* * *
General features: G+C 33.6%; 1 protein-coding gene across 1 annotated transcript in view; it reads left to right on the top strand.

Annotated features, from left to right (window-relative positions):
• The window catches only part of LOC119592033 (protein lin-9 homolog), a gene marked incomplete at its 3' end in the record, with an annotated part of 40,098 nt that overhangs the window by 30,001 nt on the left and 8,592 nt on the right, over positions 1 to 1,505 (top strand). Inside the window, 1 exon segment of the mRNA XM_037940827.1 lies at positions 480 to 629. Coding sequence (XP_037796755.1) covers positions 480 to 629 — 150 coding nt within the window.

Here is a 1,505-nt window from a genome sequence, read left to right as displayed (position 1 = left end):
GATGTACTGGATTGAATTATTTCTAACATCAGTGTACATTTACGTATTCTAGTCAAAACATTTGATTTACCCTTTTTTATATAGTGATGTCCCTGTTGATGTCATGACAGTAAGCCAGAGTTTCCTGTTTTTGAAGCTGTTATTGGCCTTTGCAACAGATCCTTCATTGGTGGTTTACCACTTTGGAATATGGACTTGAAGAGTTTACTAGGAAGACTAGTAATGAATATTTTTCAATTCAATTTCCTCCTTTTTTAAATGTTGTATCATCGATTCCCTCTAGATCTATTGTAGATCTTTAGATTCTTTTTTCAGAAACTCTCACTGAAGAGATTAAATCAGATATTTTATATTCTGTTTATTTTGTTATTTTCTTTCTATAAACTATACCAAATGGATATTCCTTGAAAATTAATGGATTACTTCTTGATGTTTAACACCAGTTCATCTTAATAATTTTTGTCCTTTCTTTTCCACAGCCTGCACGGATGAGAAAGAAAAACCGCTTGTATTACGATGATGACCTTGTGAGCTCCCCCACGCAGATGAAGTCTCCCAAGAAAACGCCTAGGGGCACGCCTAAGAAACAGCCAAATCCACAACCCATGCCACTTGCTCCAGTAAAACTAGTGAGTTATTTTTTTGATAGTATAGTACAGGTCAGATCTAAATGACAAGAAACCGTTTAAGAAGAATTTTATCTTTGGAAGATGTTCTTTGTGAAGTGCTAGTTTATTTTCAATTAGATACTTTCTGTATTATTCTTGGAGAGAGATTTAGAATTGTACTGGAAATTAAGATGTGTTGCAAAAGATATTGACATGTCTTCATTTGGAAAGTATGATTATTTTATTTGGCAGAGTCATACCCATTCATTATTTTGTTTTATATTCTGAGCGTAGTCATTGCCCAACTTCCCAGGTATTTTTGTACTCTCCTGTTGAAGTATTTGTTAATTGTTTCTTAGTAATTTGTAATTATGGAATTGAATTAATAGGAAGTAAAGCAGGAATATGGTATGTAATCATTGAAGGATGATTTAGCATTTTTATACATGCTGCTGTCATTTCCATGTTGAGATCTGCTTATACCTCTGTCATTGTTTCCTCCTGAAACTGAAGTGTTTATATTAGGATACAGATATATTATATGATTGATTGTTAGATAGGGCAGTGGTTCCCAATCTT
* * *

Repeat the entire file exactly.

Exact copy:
General features: G+C 33.6%; 1 protein-coding gene across 1 annotated transcript in view; it reads left to right on the top strand.

Annotated features, from left to right (window-relative positions):
• The window catches only part of LOC119592033 (protein lin-9 homolog), a gene marked incomplete at its 3' end in the record, with an annotated part of 40,098 nt that overhangs the window by 30,001 nt on the left and 8,592 nt on the right, over positions 1 to 1,505 (top strand). Inside the window, 1 exon segment of the mRNA XM_037940827.1 lies at positions 480 to 629. Coding sequence (XP_037796755.1) covers positions 480 to 629 — 150 coding nt within the window.

Here is a 1,505-nt window from a genome sequence, read left to right as displayed (position 1 = left end):
GATGTACTGGATTGAATTATTTCTAACATCAGTGTACATTTACGTATTCTAGTCAAAACATTTGATTTACCCTTTTTTATATAGTGATGTCCCTGTTGATGTCATGACAGTAAGCCAGAGTTTCCTGTTTTTGAAGCTGTTATTGGCCTTTGCAACAGATCCTTCATTGGTGGTTTACCACTTTGGAATATGGACTTGAAGAGTTTACTAGGAAGACTAGTAATGAATATTTTTCAATTCAATTTCCTCCTTTTTTAAATGTTGTATCATCGATTCCCTCTAGATCTATTGTAGATCTTTAGATTCTTTTTTCAGAAACTCTCACTGAAGAGATTAAATCAGATATTTTATATTCTGTTTATTTTGTTATTTTCTTTCTATAAACTATACCAAATGGATATTCCTTGAAAATTAATGGATTACTTCTTGATGTTTAACACCAGTTCATCTTAATAATTTTTGTCCTTTCTTTTCCACAGCCTGCACGGATGAGAAAGAAAAACCGCTTGTATTACGATGATGACCTTGTGAGCTCCCCCACGCAGATGAAGTCTCCCAAGAAAACGCCTAGGGGCACGCCTAAGAAACAGCCAAATCCACAACCCATGCCACTTGCTCCAGTAAAACTAGTGAGTTATTTTTTTGATAGTATAGTACAGGTCAGATCTAAATGACAAGAAACCGTTTAAGAAGAATTTTATCTTTGGAAGATGTTCTTTGTGAAGTGCTAGTTTATTTTCAATTAGATACTTTCTGTATTATTCTTGGAGAGAGATTTAGAATTGTACTGGAAATTAAGATGTGTTGCAAAAGATATTGACATGTCTTCATTTGGAAAGTATGATTATTTTATTTGGCAGAGTCATACCCATTCATTATTTTGTTTTATATTCTGAGCGTAGTCATTGCCCAACTTCCCAGGTATTTTTGTACTCTCCTGTTGAAGTATTTGTTAATTGTTTCTTAGTAATTTGTAATTATGGAATTGAATTAATAGGAAGTAAAGCAGGAATATGGTATGTAATCATTGAAGGATGATTTAGCATTTTTATACATGCTGCTGTCATTTCCATGTTGAGATCTGCTTATACCTCTGTCATTGTTTCCTCCTGAAACTGAAGTGTTTATATTAGGATACAGATATATTATATGATTGATTGTTAGATAGGGCAGTGGTTCCCAATCTT